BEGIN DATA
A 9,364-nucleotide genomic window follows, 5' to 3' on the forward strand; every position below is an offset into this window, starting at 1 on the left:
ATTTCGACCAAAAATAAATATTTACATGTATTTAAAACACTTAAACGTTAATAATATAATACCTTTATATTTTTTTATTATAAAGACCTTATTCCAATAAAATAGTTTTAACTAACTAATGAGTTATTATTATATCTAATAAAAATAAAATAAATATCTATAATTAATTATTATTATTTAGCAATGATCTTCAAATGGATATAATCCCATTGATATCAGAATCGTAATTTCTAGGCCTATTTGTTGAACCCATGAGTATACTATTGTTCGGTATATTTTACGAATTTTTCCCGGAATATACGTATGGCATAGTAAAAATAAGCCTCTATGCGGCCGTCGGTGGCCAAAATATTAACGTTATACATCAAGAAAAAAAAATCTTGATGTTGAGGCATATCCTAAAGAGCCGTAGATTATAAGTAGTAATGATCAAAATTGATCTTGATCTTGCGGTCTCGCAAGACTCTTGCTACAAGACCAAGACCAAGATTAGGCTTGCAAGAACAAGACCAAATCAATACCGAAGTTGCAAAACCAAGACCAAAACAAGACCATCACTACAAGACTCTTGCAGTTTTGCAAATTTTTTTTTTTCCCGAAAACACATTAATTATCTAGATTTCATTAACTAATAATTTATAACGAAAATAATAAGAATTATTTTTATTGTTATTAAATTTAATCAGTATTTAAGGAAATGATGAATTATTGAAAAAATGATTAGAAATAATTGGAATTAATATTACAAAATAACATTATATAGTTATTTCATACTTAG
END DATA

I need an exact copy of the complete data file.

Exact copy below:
A 9,364-nucleotide genomic window follows, 5' to 3' on the forward strand; every position below is an offset into this window, starting at 1 on the left:
ATTTCGACCAAAAATAAATATTTACATGTATTTAAAACACTTAAACGTTAATAATATAATACCTTTATATTTTTTTATTATAAAGACCTTATTCCAATAAAATAGTTTTAACTAACTAATGAGTTATTATTATATCTAATAAAAATAAAATAAATATCTATAATTAATTATTATTATTTAGCAATGATCTTCAAATGGATATAATCCCATTGATATCAGAATCGTAATTTCTAGGCCTATTTGTTGAACCCATGAGTATACTATTGTTCGGTATATTTTACGAATTTTTCCCGGAATATACGTATGGCATAGTAAAAATAAGCCTCTATGCGGCCGTCGGTGGCCAAAATATTAACGTTATACATCAAGAAAAAAAAATCTTGATGTTGAGGCATATCCTAAAGAGCCGTAGATTATAAGTAGTAATGATCAAAATTGATCTTGATCTTGCGGTCTCGCAAGACTCTTGCTACAAGACCAAGACCAAGATTAGGCTTGCAAGAACAAGACCAAATCAATACCGAAGTTGCAAAACCAAGACCAAAACAAGACCATCACTACAAGACTCTTGCAGTTTTGCAAATTTTTTTTTTTCCCGAAAACACATTAATTATCTAGATTTCATTAACTAATAATTTATAACGAAAATAATAAGAATTATTTTTATTGTTATTAAATTTAATCAGTATTTAAGGAAATGATGAATTATTGAAAAAATGATTAGAAATAATTGGAATTAATATTACAAAATAACATTATATAGTTATTTCATACTTAG